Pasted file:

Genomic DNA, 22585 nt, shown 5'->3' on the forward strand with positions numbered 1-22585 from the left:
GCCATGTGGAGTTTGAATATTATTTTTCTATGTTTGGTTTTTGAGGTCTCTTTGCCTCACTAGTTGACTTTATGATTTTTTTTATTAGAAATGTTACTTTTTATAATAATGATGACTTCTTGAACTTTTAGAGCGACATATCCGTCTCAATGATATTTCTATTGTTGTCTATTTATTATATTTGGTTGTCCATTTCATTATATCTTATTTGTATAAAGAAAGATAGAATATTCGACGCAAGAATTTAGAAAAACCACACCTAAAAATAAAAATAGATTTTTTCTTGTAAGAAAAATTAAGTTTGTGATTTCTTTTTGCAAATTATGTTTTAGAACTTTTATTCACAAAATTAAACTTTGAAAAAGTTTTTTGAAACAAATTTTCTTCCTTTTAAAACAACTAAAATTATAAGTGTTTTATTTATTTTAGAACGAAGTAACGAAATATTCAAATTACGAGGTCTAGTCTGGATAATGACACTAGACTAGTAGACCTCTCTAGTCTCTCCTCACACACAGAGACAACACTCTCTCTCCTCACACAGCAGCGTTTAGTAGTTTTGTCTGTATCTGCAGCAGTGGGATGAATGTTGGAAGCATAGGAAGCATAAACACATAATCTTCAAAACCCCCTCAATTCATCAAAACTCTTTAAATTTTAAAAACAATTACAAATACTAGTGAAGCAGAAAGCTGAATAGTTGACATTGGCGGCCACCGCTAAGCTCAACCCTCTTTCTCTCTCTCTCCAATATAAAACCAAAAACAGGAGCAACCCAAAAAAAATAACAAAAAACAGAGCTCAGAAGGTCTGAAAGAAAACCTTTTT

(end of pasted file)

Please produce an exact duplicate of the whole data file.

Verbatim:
Genomic DNA, 22585 nt, shown 5'->3' on the forward strand with positions numbered 1-22585 from the left:
GCCATGTGGAGTTTGAATATTATTTTTCTATGTTTGGTTTTTGAGGTCTCTTTGCCTCACTAGTTGACTTTATGATTTTTTTTATTAGAAATGTTACTTTTTATAATAATGATGACTTCTTGAACTTTTAGAGCGACATATCCGTCTCAATGATATTTCTATTGTTGTCTATTTATTATATTTGGTTGTCCATTTCATTATATCTTATTTGTATAAAGAAAGATAGAATATTCGACGCAAGAATTTAGAAAAACCACACCTAAAAATAAAAATAGATTTTTTCTTGTAAGAAAAATTAAGTTTGTGATTTCTTTTTGCAAATTATGTTTTAGAACTTTTATTCACAAAATTAAACTTTGAAAAAGTTTTTTGAAACAAATTTTCTTCCTTTTAAAACAACTAAAATTATAAGTGTTTTATTTATTTTAGAACGAAGTAACGAAATATTCAAATTACGAGGTCTAGTCTGGATAATGACACTAGACTAGTAGACCTCTCTAGTCTCTCCTCACACACAGAGACAACACTCTCTCTCCTCACACAGCAGCGTTTAGTAGTTTTGTCTGTATCTGCAGCAGTGGGATGAATGTTGGAAGCATAGGAAGCATAAACACATAATCTTCAAAACCCCCTCAATTCATCAAAACTCTTTAAATTTTAAAAACAATTACAAATACTAGTGAAGCAGAAAGCTGAATAGTTGACATTGGCGGCCACCGCTAAGCTCAACCCTCTTTCTCTCTCTCTCCAATATAAAACCAAAAACAGGAGCAACCCAAAAAAAATAACAAAAAACAGAGCTCAGAAGGTCTGAAAGAAAACCTTTTT